Finding the best route for your family can take some research, whichever path you choose, here are some tid bits to get you started...
Cloth diapers are reusable and can save money in the long run if you plan ahead. BabyWorks, located in NW Portland, has a cost analysis (see page 35) of cloth versus disposables as well as a lot of other helpful information about washing, preventing leakage, etc. If you have enough on hand, it will save you in laundry, but the initial costs up-front can be high. You can also use a diaper service such as Tidee Didee. There are many types of cloth diapers and accessories available; Baby Works and Milagros both carry a wide selection and both have expert knowledge to help you navigate the product decision-making process. There are also a lot of local mamas who make cloth diapers and sell them, that is how Cynthia Thompson started Zoom Baby Gear in N Portland.
Many people sell their used cloth diapers at local shops such as LilyToad and Milagros (and the new Queens Mab, I believe, is planning on taking them). You can also find used cloth diapers on Craig's List, Urban Mamas Exchange, Mothering.com Trading Post, Diaper Exchange, Orange Star Fish, and E-Bay. With Craig's List and Urban Mama Exchange you have the advantage of being able to see the diapers before buying them. Be sure to check the integrity of the fasteners, lining, and elastic leg bands.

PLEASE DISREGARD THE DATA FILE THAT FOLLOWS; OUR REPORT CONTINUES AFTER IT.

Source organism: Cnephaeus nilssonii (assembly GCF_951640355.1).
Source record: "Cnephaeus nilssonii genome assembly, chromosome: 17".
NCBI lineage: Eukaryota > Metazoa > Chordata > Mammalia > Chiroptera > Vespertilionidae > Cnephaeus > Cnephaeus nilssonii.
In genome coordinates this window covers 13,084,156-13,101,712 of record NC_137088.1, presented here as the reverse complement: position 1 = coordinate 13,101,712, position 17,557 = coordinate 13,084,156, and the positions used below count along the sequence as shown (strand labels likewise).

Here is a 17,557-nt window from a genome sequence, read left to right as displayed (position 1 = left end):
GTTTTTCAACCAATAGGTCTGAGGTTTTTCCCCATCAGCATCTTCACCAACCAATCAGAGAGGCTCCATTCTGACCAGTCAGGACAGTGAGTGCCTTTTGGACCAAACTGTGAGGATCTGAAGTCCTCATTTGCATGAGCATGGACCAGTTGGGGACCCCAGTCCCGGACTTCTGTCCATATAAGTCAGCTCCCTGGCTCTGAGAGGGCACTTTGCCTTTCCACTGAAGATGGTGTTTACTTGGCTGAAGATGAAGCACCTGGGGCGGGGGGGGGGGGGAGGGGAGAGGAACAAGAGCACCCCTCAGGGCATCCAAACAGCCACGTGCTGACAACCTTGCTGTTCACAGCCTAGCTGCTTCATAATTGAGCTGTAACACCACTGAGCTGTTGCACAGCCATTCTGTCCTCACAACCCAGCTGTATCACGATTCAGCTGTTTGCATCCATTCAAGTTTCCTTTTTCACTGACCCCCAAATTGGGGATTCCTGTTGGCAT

If you are interested in cloth diapering but do not have the financial resources available to get started you can put the diapers and accessories on a gift registry or wish list, ask friends to pass theirs on, and/or encourage local nonprofits to start a donation or exchange program. As Nurture grows, this is one project we plan to start, but for now you can look into programs like Miracle Diapers, Lend a Hand Diapers, and Grandma Jacquie's Diaper Barn, which are all nonprofit programs that help families with financial constraints get cloth diapers.
Like cloth, there are many brands and styles of disposable diapers on the market. If you are looking for chlorine free diapers Seventh Generation and Tushies are both options and can both be found at New Seasons. There are also Huggies, Pampers, Luvs, etc. which can be found at most grocery stores, Target, Fred Myers, etc and some of the stores also carry generic store brands. For good deals, look for sales and coupons. Target often has good sales on disposables.
For information about EC visit Diaper Free Baby. There is also a local group Oregon Diaper Free that shares resources, ideas, support, and education about EC and has regular get-togethers. Heather Caliri has an essay about her adventures with EC titled, Relieving Myself, in the Winter 2008 issue of Brain, Child.
There are flushable diapers liners and flushable diapers.
Flushable diaper liners are used with cloth diapers and they basically make cleaning the solid matter (poop) from the diapers easier (not used to increase absorbency). For newborns and small babies you can cut the liners in half to save. Some brands hold up okay if they are washed in the washing machine and can be reused (wet only, not if they had poop), but that is not how they were designed.
g-Diapers are the only flushable diaper system on the market, that I know of, right now. They use a diaper cover ("little g pants") and a flushable refill. If you cannot flush them, the wet ones can be composted.
Some families choose a combination of diapering strategies or use a certain type when they travel or at night. There are so many guides and resources on the internet that it would be difficult to list them all, but you can do a Google search for more information. Good luck!